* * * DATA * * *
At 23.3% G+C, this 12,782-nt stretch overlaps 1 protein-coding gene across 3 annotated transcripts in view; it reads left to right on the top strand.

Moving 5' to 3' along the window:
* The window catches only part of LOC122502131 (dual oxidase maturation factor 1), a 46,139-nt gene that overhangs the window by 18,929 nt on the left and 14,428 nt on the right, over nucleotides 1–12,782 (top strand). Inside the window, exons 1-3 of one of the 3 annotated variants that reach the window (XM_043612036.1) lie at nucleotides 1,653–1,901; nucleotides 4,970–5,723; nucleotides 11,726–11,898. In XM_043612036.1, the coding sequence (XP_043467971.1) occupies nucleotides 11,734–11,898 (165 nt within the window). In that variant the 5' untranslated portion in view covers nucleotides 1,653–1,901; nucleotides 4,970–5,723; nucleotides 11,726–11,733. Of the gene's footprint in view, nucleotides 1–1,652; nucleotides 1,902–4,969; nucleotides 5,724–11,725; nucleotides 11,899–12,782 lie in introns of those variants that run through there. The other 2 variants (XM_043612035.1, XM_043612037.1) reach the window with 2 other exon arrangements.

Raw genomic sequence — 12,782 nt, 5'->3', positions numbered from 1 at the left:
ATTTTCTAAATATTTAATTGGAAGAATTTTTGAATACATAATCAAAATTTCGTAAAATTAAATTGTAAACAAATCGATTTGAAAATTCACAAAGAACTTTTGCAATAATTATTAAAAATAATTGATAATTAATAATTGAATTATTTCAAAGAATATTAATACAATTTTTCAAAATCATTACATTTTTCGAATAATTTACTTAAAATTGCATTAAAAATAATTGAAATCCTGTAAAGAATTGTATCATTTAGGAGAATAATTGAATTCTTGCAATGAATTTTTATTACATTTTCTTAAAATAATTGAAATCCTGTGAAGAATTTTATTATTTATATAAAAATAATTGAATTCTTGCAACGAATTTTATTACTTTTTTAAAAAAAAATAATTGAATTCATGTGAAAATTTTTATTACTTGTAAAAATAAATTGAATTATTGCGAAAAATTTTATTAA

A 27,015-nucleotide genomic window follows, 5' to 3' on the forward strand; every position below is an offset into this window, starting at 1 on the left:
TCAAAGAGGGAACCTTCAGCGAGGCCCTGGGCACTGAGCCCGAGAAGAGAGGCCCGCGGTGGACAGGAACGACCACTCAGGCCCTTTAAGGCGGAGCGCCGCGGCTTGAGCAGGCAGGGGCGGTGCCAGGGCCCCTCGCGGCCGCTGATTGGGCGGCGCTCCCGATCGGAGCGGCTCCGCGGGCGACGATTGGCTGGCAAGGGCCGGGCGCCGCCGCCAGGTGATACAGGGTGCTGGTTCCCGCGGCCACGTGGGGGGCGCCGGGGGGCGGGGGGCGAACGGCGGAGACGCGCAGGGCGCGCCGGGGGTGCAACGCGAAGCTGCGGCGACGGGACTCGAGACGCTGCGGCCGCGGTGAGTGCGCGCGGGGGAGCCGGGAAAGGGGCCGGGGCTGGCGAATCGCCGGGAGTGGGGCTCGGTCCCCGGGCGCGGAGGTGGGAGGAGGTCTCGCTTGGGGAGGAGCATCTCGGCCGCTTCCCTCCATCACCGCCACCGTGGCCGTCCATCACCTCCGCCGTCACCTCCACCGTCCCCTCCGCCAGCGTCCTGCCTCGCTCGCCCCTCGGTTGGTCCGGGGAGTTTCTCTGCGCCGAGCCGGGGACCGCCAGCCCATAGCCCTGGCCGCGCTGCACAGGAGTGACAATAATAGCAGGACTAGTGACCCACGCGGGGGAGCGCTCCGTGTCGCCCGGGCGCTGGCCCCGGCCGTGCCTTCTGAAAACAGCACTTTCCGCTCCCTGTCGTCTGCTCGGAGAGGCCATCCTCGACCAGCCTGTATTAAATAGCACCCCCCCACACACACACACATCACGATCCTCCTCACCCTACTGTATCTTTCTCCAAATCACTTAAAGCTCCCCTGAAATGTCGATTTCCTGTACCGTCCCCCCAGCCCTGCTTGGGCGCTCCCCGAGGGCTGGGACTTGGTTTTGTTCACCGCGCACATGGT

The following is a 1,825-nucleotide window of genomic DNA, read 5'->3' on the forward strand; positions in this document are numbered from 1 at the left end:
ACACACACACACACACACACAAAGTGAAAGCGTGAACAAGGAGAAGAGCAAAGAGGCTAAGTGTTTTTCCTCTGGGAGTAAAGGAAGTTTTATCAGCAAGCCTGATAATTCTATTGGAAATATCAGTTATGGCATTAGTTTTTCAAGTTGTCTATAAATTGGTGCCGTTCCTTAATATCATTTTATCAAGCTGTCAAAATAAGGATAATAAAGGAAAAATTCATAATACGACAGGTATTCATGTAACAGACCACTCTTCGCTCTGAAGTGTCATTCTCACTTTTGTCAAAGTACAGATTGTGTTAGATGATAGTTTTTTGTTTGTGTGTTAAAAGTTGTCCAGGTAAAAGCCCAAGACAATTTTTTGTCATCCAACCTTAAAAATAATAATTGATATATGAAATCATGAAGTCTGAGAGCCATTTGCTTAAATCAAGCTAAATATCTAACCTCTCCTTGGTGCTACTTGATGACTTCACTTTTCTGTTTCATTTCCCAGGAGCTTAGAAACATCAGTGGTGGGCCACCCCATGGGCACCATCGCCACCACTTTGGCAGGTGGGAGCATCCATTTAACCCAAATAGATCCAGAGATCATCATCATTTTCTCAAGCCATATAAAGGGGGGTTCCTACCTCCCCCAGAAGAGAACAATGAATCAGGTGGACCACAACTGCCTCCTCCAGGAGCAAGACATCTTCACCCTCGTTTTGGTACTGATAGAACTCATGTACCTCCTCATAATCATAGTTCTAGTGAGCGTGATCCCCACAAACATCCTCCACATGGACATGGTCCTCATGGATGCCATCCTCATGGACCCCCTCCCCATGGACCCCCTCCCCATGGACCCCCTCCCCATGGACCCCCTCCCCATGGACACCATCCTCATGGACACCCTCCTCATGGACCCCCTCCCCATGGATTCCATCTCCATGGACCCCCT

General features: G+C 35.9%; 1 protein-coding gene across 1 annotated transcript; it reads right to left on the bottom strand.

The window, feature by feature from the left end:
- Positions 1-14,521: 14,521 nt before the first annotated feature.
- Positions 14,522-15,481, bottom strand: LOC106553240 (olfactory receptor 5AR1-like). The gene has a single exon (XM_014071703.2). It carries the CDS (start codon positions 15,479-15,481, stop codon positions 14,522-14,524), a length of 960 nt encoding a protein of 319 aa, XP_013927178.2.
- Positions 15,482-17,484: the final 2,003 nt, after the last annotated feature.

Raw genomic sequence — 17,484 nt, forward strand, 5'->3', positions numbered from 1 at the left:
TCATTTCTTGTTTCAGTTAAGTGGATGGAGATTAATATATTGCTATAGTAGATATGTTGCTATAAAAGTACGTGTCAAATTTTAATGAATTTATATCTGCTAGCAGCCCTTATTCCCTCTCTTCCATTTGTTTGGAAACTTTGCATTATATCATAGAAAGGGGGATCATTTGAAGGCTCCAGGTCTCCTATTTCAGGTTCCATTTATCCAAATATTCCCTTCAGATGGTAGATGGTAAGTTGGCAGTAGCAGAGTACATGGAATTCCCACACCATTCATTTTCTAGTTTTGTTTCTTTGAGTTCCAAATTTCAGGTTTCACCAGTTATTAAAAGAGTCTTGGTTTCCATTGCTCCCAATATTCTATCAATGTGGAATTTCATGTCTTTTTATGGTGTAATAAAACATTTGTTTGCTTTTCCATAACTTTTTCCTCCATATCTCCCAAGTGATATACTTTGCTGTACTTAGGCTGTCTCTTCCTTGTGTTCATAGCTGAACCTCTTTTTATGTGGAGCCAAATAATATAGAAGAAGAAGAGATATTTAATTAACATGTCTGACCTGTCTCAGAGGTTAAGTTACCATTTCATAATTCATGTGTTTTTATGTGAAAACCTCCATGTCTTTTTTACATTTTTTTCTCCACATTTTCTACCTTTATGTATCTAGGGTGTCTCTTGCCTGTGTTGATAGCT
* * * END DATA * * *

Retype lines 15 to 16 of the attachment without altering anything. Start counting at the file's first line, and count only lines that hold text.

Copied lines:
Raw genomic sequence — 17,484 nt, forward strand, 5'->3', positions numbered from 1 at the left:
TCATTTCTTGTTTCAGTTAAGTGGATGGAGATTAATATATTGCTATAGTAGATATGTTGCTATAAAAGTACGTGTCAAATTTTAATGAATTTATATCTGCTAGCAGCCCTTATTCCCTCTCTTCCATTTGTTTGGAAACTTTGCATTATATCATAGAAAGGGGGATCATTTGAAGGCTCCAGGTCTCCTATTTCAGGTTCCATTTATCCAAATATTCCCTTCAGATGGTAGATGGTAAGTTGGCAGTAGCAGAGTACATGGAATTCCCACACCATTCATTTTCTAGTTTTGTTTCTTTGAGTTCCAAATTTCAGGTTTCACCAGTTATTAAAAGAGTCTTGGTTTCCATTGCTCCCAATATTCTATCAATGTGGAATTTCATGTCTTTTTATGGTGTAATAAAACATTTGTTTGCTTTTCCATAACTTTTTCCTCCATATCTCCCAAGTGATATACTTTGCTGTACTTAGGCTGTCTCTTCCTTGTGTTCATAGCTGAACCTCTTTTTATGTGGAGCCAAATAATATAGAAGAAGAAGAGATATTTAATTAACATGTCTGACCTGTCTCAGAGGTTAAGTTACCATTTCATAATTCATGTGTTTTTATGTGAAAACCTCCATGTCTTTTTTACATTTTTTTCTCCACATTTTCTACCTTTATGTATCTAGGGTGTCTCTTGCCTGTGTTGATAGCT